The Lord’s Prayer 2019
By Michael Vanderzwaag
We have all dealt with temptation. We can eat a great meal and afterwards we can be offered a splendid dessert and we mutter, “That looks tempting.” Maybe we are seeing something that we want and know we cannot have and we are tempted to take it anyways. We think, “That is tempting.”
Is temptation wrong? No, it is not. In these two situations, would it be wrong to have dessert? No. Would it be wrong to take something that does not belong to you and you know you are not allowed to have? Yes, that would be stealing, which we know from scripture is wrong.
Why Pray Against Temptation?
So, if temptation is not wrong in and of itself, why when the disciples ask how to pray, does Jesus in Luke 11:1 include this phrase, “Lead us not into temptation”? God is omniscient (all-knowing). God is outside of time. He can see our lives completely at once.
Therefore, He can see our failures and triumphs completely and simultaneously. Jesus knows our temptations can lead us to sin as we can see many times over in scripture. That is why, when He is teaching us to pray, He includes this line, “And lead us not into temptation” (Matt. 6:13).
Temptation Is Not Something New
Many people point to Jesus being tempted when we talk about our being tempted today. We read of Jesus being tempted by Satan for 40 days while in the wilderness (Matt. 4, Mark 1, Luke 4). The writer to the Hebrews talks about Jesus being our Great High Priest and says, “For we do not have a high priest who is unable to empathize with our weaknesses, but we have one who has been tempted in every way, just as we are—yet he did not sin” (see Heb. 4:14-16).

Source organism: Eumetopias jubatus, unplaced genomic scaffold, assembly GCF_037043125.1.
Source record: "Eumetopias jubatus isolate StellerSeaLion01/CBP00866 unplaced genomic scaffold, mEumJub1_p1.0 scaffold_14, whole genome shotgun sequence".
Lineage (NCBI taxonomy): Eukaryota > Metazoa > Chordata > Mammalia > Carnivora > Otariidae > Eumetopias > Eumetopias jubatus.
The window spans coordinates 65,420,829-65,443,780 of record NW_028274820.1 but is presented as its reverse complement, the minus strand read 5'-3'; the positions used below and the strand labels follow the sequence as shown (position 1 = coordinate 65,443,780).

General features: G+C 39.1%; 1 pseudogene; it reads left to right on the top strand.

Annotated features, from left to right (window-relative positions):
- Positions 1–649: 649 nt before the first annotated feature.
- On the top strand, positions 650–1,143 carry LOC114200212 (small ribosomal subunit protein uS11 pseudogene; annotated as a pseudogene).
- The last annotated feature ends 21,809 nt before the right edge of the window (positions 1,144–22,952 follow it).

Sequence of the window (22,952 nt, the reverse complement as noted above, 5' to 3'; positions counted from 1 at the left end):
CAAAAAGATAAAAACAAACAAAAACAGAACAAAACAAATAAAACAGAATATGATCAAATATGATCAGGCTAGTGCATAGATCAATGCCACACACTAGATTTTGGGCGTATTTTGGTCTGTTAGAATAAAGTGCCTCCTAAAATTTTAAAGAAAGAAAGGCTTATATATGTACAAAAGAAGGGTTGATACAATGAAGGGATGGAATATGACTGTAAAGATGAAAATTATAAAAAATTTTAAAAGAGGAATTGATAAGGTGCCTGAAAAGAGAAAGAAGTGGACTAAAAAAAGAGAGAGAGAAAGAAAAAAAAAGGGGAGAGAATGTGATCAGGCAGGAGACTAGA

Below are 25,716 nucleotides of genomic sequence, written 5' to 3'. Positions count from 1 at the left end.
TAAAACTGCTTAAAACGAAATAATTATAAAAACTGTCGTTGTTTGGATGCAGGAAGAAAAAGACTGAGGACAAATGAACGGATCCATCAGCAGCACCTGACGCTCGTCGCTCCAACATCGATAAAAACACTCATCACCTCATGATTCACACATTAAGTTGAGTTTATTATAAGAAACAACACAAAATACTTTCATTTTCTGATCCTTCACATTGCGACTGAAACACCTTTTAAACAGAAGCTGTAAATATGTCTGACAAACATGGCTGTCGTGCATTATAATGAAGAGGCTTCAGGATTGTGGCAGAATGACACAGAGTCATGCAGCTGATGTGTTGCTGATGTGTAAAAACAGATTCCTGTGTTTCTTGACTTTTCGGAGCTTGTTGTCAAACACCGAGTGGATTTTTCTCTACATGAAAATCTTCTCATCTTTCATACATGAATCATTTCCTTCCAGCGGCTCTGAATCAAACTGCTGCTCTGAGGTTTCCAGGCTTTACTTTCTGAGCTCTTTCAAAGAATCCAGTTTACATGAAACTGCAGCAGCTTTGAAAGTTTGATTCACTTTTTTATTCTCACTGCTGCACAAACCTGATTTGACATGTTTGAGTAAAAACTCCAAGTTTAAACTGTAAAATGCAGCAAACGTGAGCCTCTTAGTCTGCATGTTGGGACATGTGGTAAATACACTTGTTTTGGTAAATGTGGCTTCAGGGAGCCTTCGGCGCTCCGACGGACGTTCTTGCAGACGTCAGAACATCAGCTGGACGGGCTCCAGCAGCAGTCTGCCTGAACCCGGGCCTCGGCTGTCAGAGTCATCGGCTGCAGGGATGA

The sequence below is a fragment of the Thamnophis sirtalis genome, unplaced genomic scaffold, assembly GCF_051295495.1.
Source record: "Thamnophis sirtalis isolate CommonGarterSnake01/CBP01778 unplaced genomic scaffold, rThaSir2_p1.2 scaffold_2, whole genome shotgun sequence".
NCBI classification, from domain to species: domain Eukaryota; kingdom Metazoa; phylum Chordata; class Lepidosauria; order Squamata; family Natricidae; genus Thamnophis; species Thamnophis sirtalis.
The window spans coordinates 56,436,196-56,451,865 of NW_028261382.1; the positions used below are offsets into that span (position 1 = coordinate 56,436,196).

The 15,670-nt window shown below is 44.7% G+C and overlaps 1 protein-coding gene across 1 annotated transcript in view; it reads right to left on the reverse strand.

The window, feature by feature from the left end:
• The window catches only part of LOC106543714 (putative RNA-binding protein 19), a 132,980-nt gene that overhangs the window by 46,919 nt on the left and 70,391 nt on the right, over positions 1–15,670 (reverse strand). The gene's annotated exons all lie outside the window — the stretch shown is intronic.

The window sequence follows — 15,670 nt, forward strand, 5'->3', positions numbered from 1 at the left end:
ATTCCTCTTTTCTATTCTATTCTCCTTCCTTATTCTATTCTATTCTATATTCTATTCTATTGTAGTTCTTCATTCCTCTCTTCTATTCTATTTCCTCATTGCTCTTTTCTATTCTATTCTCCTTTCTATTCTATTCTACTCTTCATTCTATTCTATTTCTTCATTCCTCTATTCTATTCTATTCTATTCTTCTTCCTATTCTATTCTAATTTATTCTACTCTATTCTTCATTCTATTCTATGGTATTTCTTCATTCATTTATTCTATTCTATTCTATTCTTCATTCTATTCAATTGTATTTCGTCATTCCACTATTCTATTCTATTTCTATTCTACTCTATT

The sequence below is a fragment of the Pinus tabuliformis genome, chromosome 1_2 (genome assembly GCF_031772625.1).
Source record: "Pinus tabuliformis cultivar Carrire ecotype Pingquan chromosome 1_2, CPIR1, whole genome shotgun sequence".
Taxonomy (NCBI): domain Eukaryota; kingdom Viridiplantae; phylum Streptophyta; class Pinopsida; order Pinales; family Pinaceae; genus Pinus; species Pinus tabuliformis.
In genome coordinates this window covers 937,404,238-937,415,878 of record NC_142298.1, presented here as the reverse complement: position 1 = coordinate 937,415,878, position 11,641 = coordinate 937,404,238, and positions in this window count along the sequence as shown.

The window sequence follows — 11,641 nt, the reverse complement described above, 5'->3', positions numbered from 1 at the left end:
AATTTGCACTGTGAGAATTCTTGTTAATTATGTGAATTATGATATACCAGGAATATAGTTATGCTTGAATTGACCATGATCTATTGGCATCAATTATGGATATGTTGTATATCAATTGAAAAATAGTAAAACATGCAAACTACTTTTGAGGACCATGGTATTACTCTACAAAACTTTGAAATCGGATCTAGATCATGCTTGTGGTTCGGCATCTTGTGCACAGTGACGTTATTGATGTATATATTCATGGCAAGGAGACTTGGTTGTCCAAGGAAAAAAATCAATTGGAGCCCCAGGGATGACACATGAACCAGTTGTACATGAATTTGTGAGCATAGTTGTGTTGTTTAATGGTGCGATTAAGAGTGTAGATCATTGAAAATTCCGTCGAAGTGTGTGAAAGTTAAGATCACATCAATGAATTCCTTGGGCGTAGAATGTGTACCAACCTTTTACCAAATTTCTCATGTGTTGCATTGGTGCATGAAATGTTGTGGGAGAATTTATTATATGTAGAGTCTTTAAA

Jesus was tempted in every way just as we are. When I read that, I am filled with peace and joy. It means Jesus knows me so well, He knows what I am struggling with when I am facing temptation because He was tempted as I am daily. He knows firsthand what it is like to face temptation!
If I conducted a survey and asked how many of us pray for strength each day, it would be safe to assume that most of us would admit to doing so. When we pray, “Lead us not into temptation,” that is exactly what we are doing: asking God for strength to face the temptations that come our way. Temptations come our way daily. Therefore, we need strength daily to fight against them so that we may not fall into sin.
At Gethsemane, Jesus returns from praying before His betrayal to find His disciples sleeping, and says, “Watch and pray so that you will not fall into temptation. The spirit is willing, but the flesh is weak” (Matt. 26:41). Our flesh is weak.
If our flesh is weak, then we need a source of strength to fight against the temptations that so easily try to lead us astray and sin. That source is Jesus Christ who was crucified and then raised to life so that through Him we might have life should we choose to believe in Him. He will strengthen us. When temptation comes, may we go to Him and ask Him for help and strength by saying these words, “Lead us not into temptation.” God will give us the strength that we need and desire.
The Apostle Paul said, “No temptation has overtaken you except what is common to mankind. And God is faithful; he will not let you be tempted beyond what you can bear. But when you are tempted, he will also provide a way out so that you can endure it” (1 Cor. 10:13). God provides the strength the way through temptations. May we seek Him as we pray, “And lead us not into temptation” (Matt. 6:13).